Kashmir between hope and hopelessness

February 9, 2018

Kashmir

By Iqbal Khan

Betrayal of successive Indian governments— not the people of India— through their lofty ideals in Indian Occupied Kashmir (IoK) has manifested in shocking human rights violations. Torture, rape, mutilations, arson, plunder, abductions, extra judicial killings, arbitrary detentions, and contempt for international law and binding self-determination resolutions of the United Nations Security Council(UNSC) is the new “normal”.

India is well on a delusional path of forcing special autonomy in exchange with self-determination. Paradoxically, at the same time, it is pursuing abrogation of Article 370, which in its current form is a semblance of such arrangement. India has quietly turned Article 370 granted autonomy into a virtual nullity after it was employed as a lure in the 1950s to some Kashmiris, like Sheikh Abdullah to acquiesce in Kashmir’s accession to Indian sovereignty. Hence, Indian Kashmiris are suspicious of a second version of India’s gimmick. Moreover, Kashmir conflict is not about autonomy, nor is it about the transfer of power in Jammu and Kashmir.  It is about honouring the political and human right of the Kashmiri people in accord with international law, justice and morality—right of self-determination.  It would directly help India to extricate itself from the Kashmir quagmire in a face-saving manner.

Indian occupied Kashmir presents a typical case-study of an open ended international conflict gone awry, thanks to impotence of the United Nations. During the post World War II decolonization era, the phrase “right of self- determination” was as revered as the term “Human Rights” is these days. That is why one finds that all proposals for resolution of Kashmir conflict start from and end at granting Kashmiri people their right of self-determination through a UN supervised plebiscite. Nonetheless, situation in today’s Kashmir also perfectly fits into current buzz word— “International Humanitarian Law”.

An under duress submitted Instrument of Accession through a dubious letter by Maharaja of Kashmir and its conditional acceptance by the then Indian Governor General, alongside over two dozen United Nations Security Council (UNSC) Resolutions, Tashkent Declaration, Shimla Agreement, Lahore declaration and a number of multilateral and bilateral communiques acknowledge the disputed nature of Kashmir. While Pakistan’s stance on resolution of Kashmir dispute has been consistent, India has been shifting its goal posts quite often. International Human Rights watchers keep pointing towards employment of rape, extrajudicial mass killing and use of indiscriminate/ disproportionate force in Indian Occupied Kashmir (IoK).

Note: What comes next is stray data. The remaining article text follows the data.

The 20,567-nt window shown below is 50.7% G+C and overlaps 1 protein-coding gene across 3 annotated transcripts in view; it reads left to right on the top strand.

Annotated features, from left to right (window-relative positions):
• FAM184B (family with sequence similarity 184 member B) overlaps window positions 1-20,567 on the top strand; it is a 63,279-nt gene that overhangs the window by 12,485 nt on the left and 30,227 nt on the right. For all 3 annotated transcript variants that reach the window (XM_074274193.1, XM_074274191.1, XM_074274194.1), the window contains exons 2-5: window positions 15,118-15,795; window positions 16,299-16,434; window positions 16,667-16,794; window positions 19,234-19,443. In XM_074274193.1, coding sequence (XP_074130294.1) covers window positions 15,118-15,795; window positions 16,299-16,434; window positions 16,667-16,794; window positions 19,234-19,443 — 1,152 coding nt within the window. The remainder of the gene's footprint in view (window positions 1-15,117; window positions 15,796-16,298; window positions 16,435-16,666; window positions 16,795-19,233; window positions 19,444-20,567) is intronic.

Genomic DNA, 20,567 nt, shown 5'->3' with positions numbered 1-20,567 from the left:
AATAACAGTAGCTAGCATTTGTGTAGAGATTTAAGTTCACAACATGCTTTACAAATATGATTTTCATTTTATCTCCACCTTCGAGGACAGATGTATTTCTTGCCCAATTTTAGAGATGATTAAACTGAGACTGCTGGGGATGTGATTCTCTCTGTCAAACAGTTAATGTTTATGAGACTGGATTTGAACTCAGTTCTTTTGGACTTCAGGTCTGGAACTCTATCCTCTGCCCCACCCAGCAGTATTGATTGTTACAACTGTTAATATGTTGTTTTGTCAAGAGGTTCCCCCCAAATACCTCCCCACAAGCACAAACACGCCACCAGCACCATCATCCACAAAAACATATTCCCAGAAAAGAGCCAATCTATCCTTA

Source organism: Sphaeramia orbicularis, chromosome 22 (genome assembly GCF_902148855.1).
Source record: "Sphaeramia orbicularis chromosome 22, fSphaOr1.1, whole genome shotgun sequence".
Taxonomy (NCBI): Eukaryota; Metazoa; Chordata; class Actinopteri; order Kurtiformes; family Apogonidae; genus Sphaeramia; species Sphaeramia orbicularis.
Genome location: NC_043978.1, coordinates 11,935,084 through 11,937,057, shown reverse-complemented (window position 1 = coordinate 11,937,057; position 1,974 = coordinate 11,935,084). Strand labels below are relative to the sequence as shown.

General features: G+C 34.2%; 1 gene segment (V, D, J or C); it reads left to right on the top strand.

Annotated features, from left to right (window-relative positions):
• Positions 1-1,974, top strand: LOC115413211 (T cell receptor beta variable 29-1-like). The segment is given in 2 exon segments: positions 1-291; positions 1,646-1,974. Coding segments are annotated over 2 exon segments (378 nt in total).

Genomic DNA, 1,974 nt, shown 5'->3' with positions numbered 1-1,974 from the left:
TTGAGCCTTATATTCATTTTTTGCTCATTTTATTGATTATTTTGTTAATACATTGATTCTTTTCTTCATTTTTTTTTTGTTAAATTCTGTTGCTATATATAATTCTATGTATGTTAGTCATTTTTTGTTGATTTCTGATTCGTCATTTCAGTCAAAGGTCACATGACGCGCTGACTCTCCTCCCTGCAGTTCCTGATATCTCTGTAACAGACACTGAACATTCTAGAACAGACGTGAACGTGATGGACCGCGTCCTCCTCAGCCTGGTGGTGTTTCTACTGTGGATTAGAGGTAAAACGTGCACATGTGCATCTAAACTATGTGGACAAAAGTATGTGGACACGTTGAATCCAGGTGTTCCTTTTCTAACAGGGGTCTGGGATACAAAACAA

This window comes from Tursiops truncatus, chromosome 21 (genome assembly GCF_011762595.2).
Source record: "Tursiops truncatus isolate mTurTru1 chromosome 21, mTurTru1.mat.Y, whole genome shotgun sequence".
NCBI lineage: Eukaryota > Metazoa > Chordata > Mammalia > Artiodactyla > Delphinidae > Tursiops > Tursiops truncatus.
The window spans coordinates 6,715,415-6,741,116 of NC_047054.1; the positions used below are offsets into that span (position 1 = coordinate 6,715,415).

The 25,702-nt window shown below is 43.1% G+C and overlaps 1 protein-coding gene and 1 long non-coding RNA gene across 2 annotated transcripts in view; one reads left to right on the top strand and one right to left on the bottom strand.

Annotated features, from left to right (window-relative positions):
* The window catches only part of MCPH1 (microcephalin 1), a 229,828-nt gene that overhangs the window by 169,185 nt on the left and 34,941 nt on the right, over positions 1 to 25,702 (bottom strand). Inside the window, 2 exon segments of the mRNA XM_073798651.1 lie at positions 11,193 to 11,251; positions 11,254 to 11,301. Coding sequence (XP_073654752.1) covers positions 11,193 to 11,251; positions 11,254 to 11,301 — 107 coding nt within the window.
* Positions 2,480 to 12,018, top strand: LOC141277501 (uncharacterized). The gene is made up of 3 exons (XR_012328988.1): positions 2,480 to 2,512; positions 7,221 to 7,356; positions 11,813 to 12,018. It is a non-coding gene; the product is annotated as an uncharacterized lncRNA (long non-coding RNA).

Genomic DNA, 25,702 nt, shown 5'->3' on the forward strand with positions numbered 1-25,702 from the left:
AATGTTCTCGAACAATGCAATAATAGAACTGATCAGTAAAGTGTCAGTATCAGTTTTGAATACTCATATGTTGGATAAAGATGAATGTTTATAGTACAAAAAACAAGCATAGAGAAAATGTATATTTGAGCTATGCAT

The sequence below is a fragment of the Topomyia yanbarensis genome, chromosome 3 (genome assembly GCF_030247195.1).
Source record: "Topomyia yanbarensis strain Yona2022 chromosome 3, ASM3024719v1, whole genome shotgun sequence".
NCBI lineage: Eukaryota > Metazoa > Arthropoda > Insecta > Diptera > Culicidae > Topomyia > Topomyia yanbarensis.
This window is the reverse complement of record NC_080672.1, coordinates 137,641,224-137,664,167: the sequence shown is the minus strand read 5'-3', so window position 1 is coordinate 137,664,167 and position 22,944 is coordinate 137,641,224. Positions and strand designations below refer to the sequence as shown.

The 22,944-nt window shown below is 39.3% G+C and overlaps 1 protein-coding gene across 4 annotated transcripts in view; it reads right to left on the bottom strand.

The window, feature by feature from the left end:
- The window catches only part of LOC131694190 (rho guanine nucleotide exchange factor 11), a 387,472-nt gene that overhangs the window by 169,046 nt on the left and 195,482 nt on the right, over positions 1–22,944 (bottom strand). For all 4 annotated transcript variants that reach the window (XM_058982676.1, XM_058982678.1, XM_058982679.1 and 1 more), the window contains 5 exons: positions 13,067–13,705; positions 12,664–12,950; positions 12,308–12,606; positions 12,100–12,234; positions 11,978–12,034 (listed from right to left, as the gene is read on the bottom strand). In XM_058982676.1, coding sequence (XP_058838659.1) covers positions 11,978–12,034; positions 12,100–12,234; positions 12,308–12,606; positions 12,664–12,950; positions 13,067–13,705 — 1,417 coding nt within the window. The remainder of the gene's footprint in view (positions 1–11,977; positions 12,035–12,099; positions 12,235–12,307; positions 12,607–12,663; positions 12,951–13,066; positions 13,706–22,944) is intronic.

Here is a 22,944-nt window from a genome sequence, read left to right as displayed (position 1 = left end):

New found craze of current Indian government is to erode and abrogate Article 370 of Indian constitution that gives special status to IoK. Coupled with this is concerted Indian effort to deface the legal contour of Kashmir dispute through misrepresentations. Pakistan’s legal position is very strong, it only has to firmly stick to it, and pursue it with perseverance. Pakistan should ratchet up its effort to enhance international outreach and demand of the UN to undertake its obligations. UNSG should be urged to appoint a person of Global standing for devising mechanism to resolve the dispute within the parameters laid down in UNSC resolutions, which had been accepted by both India and Pakistan; then five permanent members of the UNSC should engage India and Pakistan into meaningful talks for settlement of this lingering Humanitarian dispute.

Ever since passage of UNSC resolutions 38 & 47 of 1948—both duly accepted by India, a concerted Indian campaign continues to distance itself from these and dilute the necessity of a credible plebiscite. Knowing well that whenever matter of accession is referred to the people of Kashmir, India would lose, it has shifted its legal anchorage around “Instrument of Accession”.